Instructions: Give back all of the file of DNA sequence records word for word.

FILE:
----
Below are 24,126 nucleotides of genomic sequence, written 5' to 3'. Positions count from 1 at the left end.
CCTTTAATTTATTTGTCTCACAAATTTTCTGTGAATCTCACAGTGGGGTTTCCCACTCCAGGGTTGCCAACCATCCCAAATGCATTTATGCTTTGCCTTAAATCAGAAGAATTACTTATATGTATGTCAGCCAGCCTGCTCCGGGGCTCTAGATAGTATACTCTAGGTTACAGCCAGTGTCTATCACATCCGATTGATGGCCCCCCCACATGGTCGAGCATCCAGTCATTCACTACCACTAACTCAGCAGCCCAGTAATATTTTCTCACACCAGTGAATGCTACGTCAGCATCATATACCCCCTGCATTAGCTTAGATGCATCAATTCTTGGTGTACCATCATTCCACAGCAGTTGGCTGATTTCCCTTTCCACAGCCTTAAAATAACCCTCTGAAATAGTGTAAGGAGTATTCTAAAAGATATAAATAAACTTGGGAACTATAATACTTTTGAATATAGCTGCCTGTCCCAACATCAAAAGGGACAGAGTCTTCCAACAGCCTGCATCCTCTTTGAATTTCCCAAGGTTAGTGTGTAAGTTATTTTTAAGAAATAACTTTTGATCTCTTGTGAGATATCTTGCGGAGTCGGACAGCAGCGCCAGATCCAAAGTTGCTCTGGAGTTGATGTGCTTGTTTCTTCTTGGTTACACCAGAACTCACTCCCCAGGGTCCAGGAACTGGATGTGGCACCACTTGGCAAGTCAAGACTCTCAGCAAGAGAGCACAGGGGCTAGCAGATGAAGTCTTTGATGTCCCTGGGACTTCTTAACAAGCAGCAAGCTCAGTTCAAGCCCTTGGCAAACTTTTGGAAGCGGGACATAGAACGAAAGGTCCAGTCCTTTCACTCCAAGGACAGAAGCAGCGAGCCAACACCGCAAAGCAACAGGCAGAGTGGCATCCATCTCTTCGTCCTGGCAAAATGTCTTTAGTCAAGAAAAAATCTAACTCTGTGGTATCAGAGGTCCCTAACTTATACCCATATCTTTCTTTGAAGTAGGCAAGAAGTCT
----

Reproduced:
Below are 24,126 nucleotides of genomic sequence, written 5' to 3'. Positions count from 1 at the left end.
CCTTTAATTTATTTGTCTCACAAATTTTCTGTGAATCTCACAGTGGGGTTTCCCACTCCAGGGTTGCCAACCATCCCAAATGCATTTATGCTTTGCCTTAAATCAGAAGAATTACTTATATGTATGTCAGCCAGCCTGCTCCGGGGCTCTAGATAGTATACTCTAGGTTACAGCCAGTGTCTATCACATCCGATTGATGGCCCCCCCACATGGTCGAGCATCCAGTCATTCACTACCACTAACTCAGCAGCCCAGTAATATTTTCTCACACCAGTGAATGCTACGTCAGCATCATATACCCCCTGCATTAGCTTAGATGCATCAATTCTTGGTGTACCATCATTCCACAGCAGTTGGCTGATTTCCCTTTCCACAGCCTTAAAATAACCCTCTGAAATAGTGTAAGGAGTATTCTAAAAGATATAAATAAACTTGGGAACTATAATACTTTTGAATATAGCTGCCTGTCCCAACATCAAAAGGGACAGAGTCTTCCAACAGCCTGCATCCTCTTTGAATTTCCCAAGGTTAGTGTGTAAGTTATTTTTAAGAAATAACTTTTGATCTCTTGTGAGATATCTTGCGGAGTCGGACAGCAGCGCCAGATCCAAAGTTGCTCTGGAGTTGATGTGCTTGTTTCTTCTTGGTTACACCAGAACTCACTCCCCAGGGTCCAGGAACTGGATGTGGCACCACTTGGCAAGTCAAGACTCTCAGCAAGAGAGCACAGGGGCTAGCAGATGAAGTCTTTGATGTCCCTGGGACTTCTTAACAAGCAGCAAGCTCAGTTCAAGCCCTTGGCAAACTTTTGGAAGCGGGACATAGAACGAAAGGTCCAGTCCTTTCACTCCAAGGACAGAAGCAGCGAGCCAACACCGCAAAGCAACAGGCAGAGTGGCATCCATCTCTTCGTCCTGGCAAAATGTCTTTAGTCAAGAAAAAATCTAACTCTGTGGTATCAGAGGTCCCTAACTTATACCCATATCTTTCTTTGAAGTAGGCAAGAAGTCT